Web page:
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About Speech-Language Pathologists

What is a Speech-Language Pathologist (S-LP)?

Speech-language pathologists (S-LPs) are clinicians qualified to evaluate, identify/diagnose, and provide care for people with communication delays/disorders. This includes assessing someone's difficulty with saying sounds and words, stuttering, verbal expression, voice production, understanding what others say, interaction/social skills, pre-literacy and literacy skills (reading, and writing), swallowing, and cognitive-communication skills (e.g. executive functioning, problem-solving, verbal reasoning). 

To do clinical work in Nova Scotia, SLPs must have a Master's degree in speech-language pathology. Prior to entering a Master's program, they will have completed a Bachelor's degree in a related field (e.g., psychology, linguistics, neuroscience). S-LPs are required to study anatomy and physiology, but they also study neuroanatomy, genetics, human and language development, linguistics, psychology, acoustics and more, which is why they are qualified to evaluate, diagnose and treat a broad range of delays and disorders.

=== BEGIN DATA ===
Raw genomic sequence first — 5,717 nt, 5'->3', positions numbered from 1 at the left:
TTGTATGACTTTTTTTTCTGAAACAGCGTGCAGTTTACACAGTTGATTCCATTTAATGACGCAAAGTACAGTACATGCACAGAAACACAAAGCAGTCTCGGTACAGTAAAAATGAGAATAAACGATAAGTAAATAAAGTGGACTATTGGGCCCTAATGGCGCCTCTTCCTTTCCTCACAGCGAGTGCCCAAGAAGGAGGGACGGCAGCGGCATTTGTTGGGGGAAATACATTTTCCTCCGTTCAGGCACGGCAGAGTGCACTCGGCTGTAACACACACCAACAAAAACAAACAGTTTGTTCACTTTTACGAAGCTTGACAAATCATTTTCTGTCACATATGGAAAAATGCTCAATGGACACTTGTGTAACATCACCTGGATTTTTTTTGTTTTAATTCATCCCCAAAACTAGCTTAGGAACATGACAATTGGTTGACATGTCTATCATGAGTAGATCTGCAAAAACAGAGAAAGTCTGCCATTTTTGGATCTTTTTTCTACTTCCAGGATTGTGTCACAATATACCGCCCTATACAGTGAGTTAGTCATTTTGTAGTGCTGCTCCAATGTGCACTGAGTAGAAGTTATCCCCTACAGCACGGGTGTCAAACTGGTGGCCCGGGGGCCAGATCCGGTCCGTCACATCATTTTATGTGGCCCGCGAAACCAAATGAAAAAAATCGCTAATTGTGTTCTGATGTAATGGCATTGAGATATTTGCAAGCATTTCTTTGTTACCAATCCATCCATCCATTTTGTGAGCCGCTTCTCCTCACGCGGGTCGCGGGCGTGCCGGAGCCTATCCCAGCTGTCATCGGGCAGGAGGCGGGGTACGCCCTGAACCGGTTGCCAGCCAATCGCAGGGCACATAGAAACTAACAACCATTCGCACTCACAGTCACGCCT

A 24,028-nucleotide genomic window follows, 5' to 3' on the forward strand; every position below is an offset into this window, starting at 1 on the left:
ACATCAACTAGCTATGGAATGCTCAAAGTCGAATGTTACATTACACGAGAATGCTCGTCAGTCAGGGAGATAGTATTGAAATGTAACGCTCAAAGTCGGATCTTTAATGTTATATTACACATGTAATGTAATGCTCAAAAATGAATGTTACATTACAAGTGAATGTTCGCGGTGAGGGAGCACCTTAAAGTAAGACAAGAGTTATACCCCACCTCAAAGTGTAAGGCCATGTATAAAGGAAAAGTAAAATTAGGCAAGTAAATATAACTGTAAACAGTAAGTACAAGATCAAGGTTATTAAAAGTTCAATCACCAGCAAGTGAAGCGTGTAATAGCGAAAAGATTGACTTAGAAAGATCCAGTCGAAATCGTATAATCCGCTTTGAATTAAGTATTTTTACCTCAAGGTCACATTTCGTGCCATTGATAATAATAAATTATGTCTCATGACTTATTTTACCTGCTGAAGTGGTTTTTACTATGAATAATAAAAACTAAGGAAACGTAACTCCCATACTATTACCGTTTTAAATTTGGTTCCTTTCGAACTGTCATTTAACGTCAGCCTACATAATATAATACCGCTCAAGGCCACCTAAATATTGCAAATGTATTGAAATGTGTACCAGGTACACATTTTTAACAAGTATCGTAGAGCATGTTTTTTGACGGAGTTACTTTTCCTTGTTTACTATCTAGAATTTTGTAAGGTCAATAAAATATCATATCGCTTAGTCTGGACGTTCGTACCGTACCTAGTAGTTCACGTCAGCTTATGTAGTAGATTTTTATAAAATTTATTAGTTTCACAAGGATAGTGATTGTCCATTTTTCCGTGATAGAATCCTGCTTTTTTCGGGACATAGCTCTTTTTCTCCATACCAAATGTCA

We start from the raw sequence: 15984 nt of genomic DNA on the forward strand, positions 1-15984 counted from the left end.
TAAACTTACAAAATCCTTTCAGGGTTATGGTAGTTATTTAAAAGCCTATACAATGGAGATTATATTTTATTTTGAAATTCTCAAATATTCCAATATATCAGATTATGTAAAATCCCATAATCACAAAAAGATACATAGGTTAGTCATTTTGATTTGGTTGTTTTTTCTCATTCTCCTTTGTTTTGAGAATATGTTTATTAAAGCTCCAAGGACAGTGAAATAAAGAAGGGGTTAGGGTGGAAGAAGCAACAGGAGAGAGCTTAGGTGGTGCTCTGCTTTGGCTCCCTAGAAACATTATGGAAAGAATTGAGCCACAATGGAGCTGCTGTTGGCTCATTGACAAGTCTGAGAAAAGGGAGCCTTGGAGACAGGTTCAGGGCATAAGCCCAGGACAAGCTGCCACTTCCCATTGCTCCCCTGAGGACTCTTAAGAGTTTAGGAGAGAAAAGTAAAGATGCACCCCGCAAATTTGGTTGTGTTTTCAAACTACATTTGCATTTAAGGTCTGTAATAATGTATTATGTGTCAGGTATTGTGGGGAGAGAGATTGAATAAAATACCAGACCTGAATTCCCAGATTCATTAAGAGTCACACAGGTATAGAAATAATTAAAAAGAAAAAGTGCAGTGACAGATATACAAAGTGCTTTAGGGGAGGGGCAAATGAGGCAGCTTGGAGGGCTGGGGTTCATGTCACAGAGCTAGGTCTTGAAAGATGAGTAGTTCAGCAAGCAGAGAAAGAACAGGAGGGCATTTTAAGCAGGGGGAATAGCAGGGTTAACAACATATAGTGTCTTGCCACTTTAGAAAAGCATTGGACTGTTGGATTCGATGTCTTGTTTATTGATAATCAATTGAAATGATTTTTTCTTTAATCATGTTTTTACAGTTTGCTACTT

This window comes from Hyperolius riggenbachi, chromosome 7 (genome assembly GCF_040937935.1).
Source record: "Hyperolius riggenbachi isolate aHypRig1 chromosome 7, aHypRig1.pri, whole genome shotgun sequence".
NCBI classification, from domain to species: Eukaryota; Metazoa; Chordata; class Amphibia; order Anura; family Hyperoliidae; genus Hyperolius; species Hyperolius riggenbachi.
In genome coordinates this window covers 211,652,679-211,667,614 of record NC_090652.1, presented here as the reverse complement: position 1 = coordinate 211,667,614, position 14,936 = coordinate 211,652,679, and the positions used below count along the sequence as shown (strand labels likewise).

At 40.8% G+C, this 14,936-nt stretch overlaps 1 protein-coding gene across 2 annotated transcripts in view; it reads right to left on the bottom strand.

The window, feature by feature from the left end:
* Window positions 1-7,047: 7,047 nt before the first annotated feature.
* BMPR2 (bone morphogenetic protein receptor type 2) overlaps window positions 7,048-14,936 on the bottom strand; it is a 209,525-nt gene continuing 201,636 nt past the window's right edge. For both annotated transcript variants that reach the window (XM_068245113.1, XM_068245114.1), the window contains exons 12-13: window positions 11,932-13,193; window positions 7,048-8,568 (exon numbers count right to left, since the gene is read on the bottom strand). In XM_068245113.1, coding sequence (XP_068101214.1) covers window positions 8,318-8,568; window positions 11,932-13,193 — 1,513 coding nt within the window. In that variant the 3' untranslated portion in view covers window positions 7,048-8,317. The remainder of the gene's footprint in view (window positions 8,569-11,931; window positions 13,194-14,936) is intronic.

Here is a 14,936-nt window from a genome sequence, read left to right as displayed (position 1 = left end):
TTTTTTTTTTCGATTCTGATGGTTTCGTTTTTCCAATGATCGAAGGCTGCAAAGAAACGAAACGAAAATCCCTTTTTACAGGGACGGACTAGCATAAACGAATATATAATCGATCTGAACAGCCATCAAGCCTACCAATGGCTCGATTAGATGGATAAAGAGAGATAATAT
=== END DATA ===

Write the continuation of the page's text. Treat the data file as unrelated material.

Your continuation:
S-LPs must be licensed to practice with the Nova Scotia College of Audiologists and Speech-Language Pathologists (NSCASLP).  Only those licensed with NSCASLP may practice speech-language pathology or provide "speech therapy". Many S-LPs also choose to be clinically certified with Speech-Language & Audiology Canada (SAC), the national professional association for SLPs and audiologists. 

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